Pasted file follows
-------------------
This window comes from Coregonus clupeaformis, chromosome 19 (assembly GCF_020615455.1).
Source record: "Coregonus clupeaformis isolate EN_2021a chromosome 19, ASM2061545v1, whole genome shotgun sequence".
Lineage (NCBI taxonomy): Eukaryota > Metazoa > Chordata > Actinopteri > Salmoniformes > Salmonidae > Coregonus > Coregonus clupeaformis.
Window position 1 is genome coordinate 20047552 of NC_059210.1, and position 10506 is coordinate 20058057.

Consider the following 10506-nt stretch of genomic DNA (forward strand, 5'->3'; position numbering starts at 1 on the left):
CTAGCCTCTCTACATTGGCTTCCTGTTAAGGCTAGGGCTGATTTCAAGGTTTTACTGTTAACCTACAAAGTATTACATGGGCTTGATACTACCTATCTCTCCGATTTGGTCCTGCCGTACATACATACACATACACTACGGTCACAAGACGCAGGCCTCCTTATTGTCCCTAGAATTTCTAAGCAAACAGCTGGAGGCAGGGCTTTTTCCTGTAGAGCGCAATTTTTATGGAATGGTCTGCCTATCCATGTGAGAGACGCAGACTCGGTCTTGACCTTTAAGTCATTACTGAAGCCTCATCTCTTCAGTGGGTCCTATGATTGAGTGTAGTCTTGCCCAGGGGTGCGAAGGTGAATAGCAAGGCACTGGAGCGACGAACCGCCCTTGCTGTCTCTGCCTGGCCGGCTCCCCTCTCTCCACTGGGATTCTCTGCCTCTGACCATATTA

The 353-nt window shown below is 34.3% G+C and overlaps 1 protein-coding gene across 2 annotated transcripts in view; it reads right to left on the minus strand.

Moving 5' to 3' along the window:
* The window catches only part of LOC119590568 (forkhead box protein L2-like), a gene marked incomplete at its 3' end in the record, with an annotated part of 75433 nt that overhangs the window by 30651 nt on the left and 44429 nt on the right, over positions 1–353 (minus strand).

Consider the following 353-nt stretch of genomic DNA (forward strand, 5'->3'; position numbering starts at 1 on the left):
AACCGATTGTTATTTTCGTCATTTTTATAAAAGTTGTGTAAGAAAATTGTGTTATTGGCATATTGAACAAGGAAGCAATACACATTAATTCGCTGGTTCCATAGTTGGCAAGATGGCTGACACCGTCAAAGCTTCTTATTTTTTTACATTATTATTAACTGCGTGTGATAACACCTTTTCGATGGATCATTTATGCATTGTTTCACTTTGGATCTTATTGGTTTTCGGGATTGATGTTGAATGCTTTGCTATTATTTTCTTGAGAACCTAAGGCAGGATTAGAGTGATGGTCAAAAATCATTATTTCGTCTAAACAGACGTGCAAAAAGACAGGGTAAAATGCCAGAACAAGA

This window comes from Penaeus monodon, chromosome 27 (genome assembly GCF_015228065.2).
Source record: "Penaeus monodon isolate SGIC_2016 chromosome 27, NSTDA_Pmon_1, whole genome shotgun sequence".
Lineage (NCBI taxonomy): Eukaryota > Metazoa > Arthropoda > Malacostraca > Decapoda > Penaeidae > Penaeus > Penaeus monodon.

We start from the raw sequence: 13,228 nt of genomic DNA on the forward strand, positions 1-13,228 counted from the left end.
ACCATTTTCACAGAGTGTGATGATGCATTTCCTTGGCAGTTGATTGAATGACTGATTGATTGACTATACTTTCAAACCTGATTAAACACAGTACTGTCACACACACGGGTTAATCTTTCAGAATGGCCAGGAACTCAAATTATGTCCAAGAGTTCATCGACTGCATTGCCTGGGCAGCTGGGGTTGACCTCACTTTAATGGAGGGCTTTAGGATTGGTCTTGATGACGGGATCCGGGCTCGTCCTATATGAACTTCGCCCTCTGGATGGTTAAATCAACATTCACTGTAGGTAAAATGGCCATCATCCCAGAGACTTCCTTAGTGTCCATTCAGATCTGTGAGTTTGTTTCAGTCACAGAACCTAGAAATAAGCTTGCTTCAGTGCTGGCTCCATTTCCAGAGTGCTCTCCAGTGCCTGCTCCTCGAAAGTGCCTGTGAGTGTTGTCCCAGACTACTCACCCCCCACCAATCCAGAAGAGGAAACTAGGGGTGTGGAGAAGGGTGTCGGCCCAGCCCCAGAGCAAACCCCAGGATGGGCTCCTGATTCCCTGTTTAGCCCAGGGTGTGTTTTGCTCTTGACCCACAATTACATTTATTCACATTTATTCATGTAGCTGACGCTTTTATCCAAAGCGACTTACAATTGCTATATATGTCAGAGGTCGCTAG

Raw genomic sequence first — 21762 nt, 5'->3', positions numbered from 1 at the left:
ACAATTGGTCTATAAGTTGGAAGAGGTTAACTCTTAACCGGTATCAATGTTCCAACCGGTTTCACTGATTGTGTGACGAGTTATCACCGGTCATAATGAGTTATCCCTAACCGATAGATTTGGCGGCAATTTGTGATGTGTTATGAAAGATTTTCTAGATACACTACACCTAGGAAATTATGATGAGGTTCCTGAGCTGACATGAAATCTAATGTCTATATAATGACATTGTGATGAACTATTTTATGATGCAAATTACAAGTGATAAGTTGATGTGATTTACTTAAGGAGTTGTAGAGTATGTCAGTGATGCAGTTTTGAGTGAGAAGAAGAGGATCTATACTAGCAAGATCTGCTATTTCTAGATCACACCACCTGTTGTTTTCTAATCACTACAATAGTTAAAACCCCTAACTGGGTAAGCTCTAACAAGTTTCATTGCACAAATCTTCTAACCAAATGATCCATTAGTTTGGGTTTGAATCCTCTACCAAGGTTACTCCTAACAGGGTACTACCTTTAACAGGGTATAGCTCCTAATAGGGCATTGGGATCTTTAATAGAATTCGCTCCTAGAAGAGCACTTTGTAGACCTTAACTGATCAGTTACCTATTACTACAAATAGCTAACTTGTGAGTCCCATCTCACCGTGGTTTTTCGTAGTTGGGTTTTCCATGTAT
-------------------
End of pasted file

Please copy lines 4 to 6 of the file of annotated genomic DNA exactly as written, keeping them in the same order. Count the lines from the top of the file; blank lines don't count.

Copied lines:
Window position 1 is genome coordinate 20047552 of NC_059210.1, and position 10506 is coordinate 20058057.

Consider the following 10506-nt stretch of genomic DNA (forward strand, 5'->3'; position numbering starts at 1 on the left):
CTAGCCTCTCTACATTGGCTTCCTGTTAAGGCTAGGGCTGATTTCAAGGTTTTACTGTTAACCTACAAAGTATTACATGGGCTTGATACTACCTATCTCTCCGATTTGGTCCTGCCGTACATACATACACATACACTACGGTCACAAGACGCAGGCCTCCTTATTGTCCCTAGAATTTCTAAGCAAACAGCTGGAGGCAGGGCTTTTTCCTGTAGAGCGCAATTTTTATGGAATGGTCTGCCTATCCATGTGAGAGACGCAGACTCGGTCTTGACCTTTAAGTCATTACTGAAGCCTCATCTCTTCAGTGGGTCCTATGATTGAGTGTAGTCTTGCCCAGGGGTGCGAAGGTGAATAGCAAGGCACTGGAGCGACGAACCGCCCTTGCTGTCTCTGCCTGGCCGGCTCCCCTCTCTCCACTGGGATTCTCTGCCTCTGACCATATTA